Six oil refinery licences have expired: New Telegraph

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Six oil refinery licences with 91,000 barrels per day cumulative capacity expired last month (August), raising the total num-  ber of stagnant and expired licences in this category to 36, investigations by New  Telegraph have revealed. First of the refinery licences to expire within a  two-year window, according to a document on refinery license status update of the   Department of Petroleum Resources (DPR) obtained by this newspaper, is the Licence to Establish (LTE) a 20,000 barrels per day   modular refinery given to Southfield Petrochemical & Refinery Ltd., Owanoba, Edo State.

The modular plant capable of producing Gasoline, LPG, kerosene (DPK), diesel (AGO), and low pour fuel oil (LPFO) received a two-year LTE from DPR in August 2016. The same fate befell the modular refinery licence to Don Mac Ltd., Oben, Edo State, which also expired in August 2018. It was issued by the DPR, according to the refinery status update of the agency, for a 10,000 barrels per day modular refinery capable of producing Gasoline, kerosene (DPK), diesel (AGO), and low Pour fuel oil (LPFO).

“It commenced Front End Engineering Design, but yet to submit to DPR for review and approval,” the DPR said. Also, the LTE for a 5,000 barrels per day modular refinery, issued to Ikwe-Onna Refinery Ltd., did not pass the fund sourcing stage before it also expired last month.

Similarly, the 6,000 barrels per day Approval to Construct/Relocate (ATC) license given to Dee Jones in June 2016 also made the list. The license for modular plant capable of producing naphtha, kerosene (DPK), diesel (AGO), and low pour fuel oil (LPFO) expired in August 2018.

Thirty of the 43 licences granted by the DPR to set up private refineries in Nigeria have earlier expired without going beyond the initial level of Licence to Establish (LTE). Another seven of these licences expired last August, bringing the total 28, which had been idle for three years. The case is, however, different for the 650,000 barrels per day Dangote refinery licence and a few other licensees, which have gone beyond the LTE stage.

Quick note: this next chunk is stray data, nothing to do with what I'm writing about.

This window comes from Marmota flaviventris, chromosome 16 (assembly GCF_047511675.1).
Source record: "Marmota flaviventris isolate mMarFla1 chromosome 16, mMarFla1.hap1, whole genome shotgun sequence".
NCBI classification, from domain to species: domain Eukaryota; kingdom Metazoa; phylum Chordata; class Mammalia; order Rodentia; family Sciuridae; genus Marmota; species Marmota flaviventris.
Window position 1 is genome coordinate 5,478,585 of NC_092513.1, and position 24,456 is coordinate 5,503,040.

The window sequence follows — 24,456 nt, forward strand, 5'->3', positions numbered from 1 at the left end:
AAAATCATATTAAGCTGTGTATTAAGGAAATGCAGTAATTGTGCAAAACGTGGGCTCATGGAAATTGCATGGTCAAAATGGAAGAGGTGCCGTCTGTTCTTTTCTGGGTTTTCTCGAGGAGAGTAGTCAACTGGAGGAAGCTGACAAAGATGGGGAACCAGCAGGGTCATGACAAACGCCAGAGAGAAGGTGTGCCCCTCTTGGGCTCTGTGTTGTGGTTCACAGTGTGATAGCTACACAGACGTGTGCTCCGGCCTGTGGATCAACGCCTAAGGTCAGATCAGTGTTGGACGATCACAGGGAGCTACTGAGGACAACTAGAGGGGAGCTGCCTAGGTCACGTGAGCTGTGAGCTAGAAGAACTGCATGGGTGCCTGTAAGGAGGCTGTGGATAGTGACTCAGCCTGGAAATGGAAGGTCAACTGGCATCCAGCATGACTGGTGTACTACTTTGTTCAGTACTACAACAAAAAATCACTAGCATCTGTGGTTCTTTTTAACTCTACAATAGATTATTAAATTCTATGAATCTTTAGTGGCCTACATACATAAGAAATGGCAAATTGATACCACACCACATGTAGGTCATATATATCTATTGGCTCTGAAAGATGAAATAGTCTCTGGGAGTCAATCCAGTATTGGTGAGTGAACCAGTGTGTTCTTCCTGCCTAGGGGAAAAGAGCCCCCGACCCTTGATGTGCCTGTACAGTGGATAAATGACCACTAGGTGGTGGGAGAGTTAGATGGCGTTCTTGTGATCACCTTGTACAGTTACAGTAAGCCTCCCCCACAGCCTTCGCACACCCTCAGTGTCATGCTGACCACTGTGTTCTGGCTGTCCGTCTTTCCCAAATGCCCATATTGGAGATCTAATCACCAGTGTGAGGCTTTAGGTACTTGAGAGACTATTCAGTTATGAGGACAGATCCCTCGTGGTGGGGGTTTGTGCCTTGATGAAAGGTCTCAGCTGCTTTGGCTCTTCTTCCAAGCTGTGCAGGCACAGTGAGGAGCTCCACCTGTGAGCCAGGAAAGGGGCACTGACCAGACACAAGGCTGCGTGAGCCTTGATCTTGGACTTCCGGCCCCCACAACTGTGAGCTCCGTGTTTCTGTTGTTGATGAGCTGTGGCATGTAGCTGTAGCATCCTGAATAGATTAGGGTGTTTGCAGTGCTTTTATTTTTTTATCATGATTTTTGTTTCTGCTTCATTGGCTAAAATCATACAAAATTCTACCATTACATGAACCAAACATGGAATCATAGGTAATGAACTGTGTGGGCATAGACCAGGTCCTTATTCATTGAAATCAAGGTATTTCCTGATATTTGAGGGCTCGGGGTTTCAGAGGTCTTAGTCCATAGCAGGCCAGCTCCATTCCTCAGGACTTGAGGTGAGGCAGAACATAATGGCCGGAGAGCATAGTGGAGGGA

The 5,000 barrels per day (BPD) capacity Waltersmith Refining and Petrochemical Company Limited, located in Ibigwe, Imo State, is one of these refineries that had gone beyond LTE to approval to construct (ATC). Clairgold Oil and Gas Engineering Limited, Niger Delta Petroleum Resources, and Dee Jones, have also advanced to the level of construction.

The report revealed that the 650,000 bpd Dangote Oil Refinery Company, located in the Lekki Free Trade Zone, Lagos, had been granted Detailed Engineering Design Approval by the industry regulator and it has targeted the 2019 date for takeoff. The Dangote Refinery is projected to commence operations in 2019, and is expected to help Nigeria attain self-sufficiency in petroleum refining. Likewise, the 24,000bpd Kaiji Resources Limited, Oguta, Imo State, which has also been granted Front End Engineering Design Approval

Meanwhile, the DPR has slammed demand for gas development as fresh condition for renewal of expired oil blocs. The condition was met before the agency renewed Oil Mining Lease (OML) 133 for another 20 years. The renewal secured by Yinka Folawiyo was announced last weekend.

The Yinka Folawiyo Petroleum received consent from the Minister of Petroleum Resources for the imrenewal of the OML 113 licence.

The company was, according to MX Oil, granted the renewal for another term of 20 years. The renewal is subject to the satisfaction of certain conditions, including a commitment to develop the gas potential of the license. The OML 113 licence is operated by Yinka Folawiyo Petroleum with New Age, Energy Equity Resources, MX Oil, and Panoro as its partners. The licence, located in the western part of Nigeria in the Dahomey Basin, holds the Aje field, which saw first oil flow from it back in May 2016.

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